Anne John

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Annie John by Jamaica Kincaid, 1985, Penguin Books

Type of work
· Novel
· bildungsroman, Caribbean novel
· English
Time and place written
· New York City, 1982–1983
· Annie John
Point of View
· First person
· It varies according to the age of Annie John. As a child, the language and imagery is very rich. As she ages, the tone grows more serious while also having more comic touches. Tense
· Past tense
Setting (time)
· Sometime in the 1950s
Setting (place)
· A city on Antigua
· Annie John
Major conflict
· Separation from mother and definition of self
Rising action
· Annie's fear of separation from her family Annie's viewing of her parents as a sexual unit Annie's rebelliousness and insolence against her mother Annie's friendship with Gwen and the Red Girl. Climax

· Annie John has a breakdown as a result of the confrontation with her mother and her need to finally become a separate self. Falling Action
· Annie recovers and recognizes herself as a separate person. She leaves Antigua to study in England. Themes
· Mother-daughter relationship, Colonizer and colonial education, Gender Relations


Jamaica Kincaid was born was born on May 25, 1949 at Holberton Hospital in St. John, Antigua. She was originally named Elaine Potter Richardson. Richardson was her mother's surname. Her parents were not married and her biological father never played a role in her life. Her mother, Annie, married her stepfather, David Drew, soon after Kincaid's birth. Kincaid considers Drew her father and he serves as the model for the fathers in each of her novels. Annie and David Drew had three subsequent children, all boys.

Jamaica Kincaid's mother taught her to read at the age of three. Kincaid won a scholarship to the Princess Margaret School and excelled as a student, despite her occasionally mischievous attitude.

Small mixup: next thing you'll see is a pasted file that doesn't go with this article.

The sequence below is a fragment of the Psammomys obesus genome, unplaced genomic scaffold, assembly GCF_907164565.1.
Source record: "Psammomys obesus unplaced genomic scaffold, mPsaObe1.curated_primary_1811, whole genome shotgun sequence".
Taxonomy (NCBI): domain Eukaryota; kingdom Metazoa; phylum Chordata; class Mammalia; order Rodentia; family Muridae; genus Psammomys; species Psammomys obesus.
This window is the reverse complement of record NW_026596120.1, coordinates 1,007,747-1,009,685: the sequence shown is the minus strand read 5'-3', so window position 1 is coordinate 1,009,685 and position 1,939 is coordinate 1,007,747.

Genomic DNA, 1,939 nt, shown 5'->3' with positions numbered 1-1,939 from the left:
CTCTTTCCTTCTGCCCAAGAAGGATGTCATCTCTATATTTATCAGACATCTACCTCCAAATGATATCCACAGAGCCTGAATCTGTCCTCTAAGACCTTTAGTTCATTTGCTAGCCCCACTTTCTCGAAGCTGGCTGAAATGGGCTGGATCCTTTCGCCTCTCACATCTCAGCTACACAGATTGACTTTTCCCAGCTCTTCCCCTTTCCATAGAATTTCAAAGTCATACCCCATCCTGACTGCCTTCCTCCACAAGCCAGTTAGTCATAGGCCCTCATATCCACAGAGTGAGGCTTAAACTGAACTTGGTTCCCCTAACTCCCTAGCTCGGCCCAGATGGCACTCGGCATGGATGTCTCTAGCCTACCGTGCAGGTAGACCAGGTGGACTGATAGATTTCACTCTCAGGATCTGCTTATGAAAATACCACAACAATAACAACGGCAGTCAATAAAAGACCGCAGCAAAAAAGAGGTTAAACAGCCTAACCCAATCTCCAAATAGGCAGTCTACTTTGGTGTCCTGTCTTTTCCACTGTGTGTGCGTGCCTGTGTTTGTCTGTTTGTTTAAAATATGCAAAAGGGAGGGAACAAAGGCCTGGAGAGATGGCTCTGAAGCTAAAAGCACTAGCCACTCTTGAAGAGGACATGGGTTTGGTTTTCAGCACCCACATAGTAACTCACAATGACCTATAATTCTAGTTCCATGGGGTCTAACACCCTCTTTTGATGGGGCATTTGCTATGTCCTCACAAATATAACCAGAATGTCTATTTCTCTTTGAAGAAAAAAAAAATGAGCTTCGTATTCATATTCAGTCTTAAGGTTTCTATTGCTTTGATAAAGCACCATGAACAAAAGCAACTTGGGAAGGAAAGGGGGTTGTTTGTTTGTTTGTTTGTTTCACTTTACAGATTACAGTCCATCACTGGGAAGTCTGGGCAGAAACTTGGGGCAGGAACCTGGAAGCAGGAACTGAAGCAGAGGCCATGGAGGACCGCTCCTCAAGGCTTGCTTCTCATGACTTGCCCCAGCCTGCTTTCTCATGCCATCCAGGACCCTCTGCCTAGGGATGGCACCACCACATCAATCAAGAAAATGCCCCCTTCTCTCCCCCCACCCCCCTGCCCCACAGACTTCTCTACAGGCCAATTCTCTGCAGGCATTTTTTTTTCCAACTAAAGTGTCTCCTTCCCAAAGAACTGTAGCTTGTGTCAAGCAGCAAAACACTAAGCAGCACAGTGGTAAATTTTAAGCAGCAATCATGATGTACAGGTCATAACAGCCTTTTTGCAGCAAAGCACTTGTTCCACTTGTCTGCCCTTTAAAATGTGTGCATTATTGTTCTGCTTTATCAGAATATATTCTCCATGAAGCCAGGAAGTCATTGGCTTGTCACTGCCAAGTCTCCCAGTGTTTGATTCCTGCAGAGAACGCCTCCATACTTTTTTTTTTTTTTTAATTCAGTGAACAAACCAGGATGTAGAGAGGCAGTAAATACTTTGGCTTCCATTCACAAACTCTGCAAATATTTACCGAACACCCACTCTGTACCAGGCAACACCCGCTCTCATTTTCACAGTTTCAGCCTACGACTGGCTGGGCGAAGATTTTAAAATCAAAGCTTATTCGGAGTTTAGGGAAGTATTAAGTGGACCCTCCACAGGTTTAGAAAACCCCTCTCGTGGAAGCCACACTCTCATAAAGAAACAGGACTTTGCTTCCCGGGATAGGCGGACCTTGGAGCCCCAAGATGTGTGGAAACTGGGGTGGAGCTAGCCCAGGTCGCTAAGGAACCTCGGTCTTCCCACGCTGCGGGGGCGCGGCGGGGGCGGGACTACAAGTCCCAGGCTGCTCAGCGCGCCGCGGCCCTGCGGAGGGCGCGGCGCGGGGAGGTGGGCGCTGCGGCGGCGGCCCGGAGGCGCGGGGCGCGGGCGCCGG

She left Antigua at age seventeen and moved to Scarsdale, New York to work as an au pair. She stayed in Scarsdale for a few months, before moving to Manhattan to be an au pair for the family of Michael Arlen, a New Yorker writer. She remained with the Arlen family for four years. As she worked, Kincaid acquired her general equivalency diploma and started taking photography classes at the New School for Social Research. Eventually, she won a scholarship to Franconia College in New Hampshire, but dropped out after two years. After returning to New York in 1973, she changed her named to Jamaica Kincaid to be anonymous as she tried her hand at writing. Ingenue published her first article, "When I was Seventeen," in the same year.

She soon became friends with Scott Trow, who wrote the "Talk of the Town" column in the New Yorker. Trow eventually introduced her to William Shawn, the magazine's editor. In 1976, Kincaid became a New Yorker staff writer herself. In 1979, she married William Shawn's son, the composer Allen Shawn. They had two children, Annie and Harold, in 1985 and 1988. They currently live in Bennington, Vermont where Shawn is a professor at Bennington College.

Kincaid's first book, At the Bottom of the River, is a collection of short stories that received the Morton Dauwen Zabel Award soon after its publication in 1983. Annie John was published two years later in 1985. The publication of Annie John was unique in that the New Yorker published each of the novel's chapters separately before they were compiled and published as the novel. For this reason, reviewers initially wondered if they should categorize the book as a novel or a collection of short stories. The independent nature of the chapters makes their compilation somewhat episodic, which is to say that each chapter involves a series of episodes about a certain time in a young girl's life. The strong voice of the narrator links the different segments together, but the book still differs from a tightly constructed novel in which every episode interlaces to form a close knit whole....
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